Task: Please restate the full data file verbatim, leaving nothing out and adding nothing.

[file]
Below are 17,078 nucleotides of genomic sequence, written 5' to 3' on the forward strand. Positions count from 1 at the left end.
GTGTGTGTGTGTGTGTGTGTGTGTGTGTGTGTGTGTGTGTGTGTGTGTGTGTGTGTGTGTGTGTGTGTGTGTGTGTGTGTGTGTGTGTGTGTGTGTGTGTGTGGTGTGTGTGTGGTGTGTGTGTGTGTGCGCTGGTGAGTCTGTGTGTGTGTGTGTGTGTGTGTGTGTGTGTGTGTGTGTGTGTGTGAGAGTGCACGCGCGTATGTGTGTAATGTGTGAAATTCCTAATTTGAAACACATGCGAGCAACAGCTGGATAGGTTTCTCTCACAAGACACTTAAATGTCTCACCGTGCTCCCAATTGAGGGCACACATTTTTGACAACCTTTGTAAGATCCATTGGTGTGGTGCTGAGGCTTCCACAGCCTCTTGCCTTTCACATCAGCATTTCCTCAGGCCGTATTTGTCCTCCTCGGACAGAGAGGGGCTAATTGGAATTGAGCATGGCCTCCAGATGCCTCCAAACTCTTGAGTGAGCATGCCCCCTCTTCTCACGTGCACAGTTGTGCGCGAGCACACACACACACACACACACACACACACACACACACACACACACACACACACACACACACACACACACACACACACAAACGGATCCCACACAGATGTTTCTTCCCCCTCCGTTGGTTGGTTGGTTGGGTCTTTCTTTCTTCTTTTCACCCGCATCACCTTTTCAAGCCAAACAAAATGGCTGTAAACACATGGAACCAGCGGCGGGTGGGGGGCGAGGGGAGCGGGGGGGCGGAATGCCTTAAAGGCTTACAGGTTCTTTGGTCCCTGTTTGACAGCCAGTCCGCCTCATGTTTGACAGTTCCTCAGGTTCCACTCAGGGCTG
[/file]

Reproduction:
Below are 17,078 nucleotides of genomic sequence, written 5' to 3' on the forward strand. Positions count from 1 at the left end.
GTGTGTGTGTGTGTGTGTGTGTGTGTGTGTGTGTGTGTGTGTGTGTGTGTGTGTGTGTGTGTGTGTGTGTGTGTGTGTGTGTGTGTGTGTGTGTGTGTGTGTGGTGTGTGTGTGGTGTGTGTGTGTGTGCGCTGGTGAGTCTGTGTGTGTGTGTGTGTGTGTGTGTGTGTGTGTGTGTGTGTGTGTGAGAGTGCACGCGCGTATGTGTGTAATGTGTGAAATTCCTAATTTGAAACACATGCGAGCAACAGCTGGATAGGTTTCTCTCACAAGACACTTAAATGTCTCACCGTGCTCCCAATTGAGGGCACACATTTTTGACAACCTTTGTAAGATCCATTGGTGTGGTGCTGAGGCTTCCACAGCCTCTTGCCTTTCACATCAGCATTTCCTCAGGCCGTATTTGTCCTCCTCGGACAGAGAGGGGCTAATTGGAATTGAGCATGGCCTCCAGATGCCTCCAAACTCTTGAGTGAGCATGCCCCCTCTTCTCACGTGCACAGTTGTGCGCGAGCACACACACACACACACACACACACACACACACACACACACACACACACACACACACACACACACACACACACACACAAACGGATCCCACACAGATGTTTCTTCCCCCTCCGTTGGTTGGTTGGTTGGGTCTTTCTTTCTTCTTTTCACCCGCATCACCTTTTCAAGCCAAACAAAATGGCTGTAAACACATGGAACCAGCGGCGGGTGGGGGGCGAGGGGAGCGGGGGGGCGGAATGCCTTAAAGGCTTACAGGTTCTTTGGTCCCTGTTTGACAGCCAGTCCGCCTCATGTTTGACAGTTCCTCAGGTTCCACTCAGGGCTG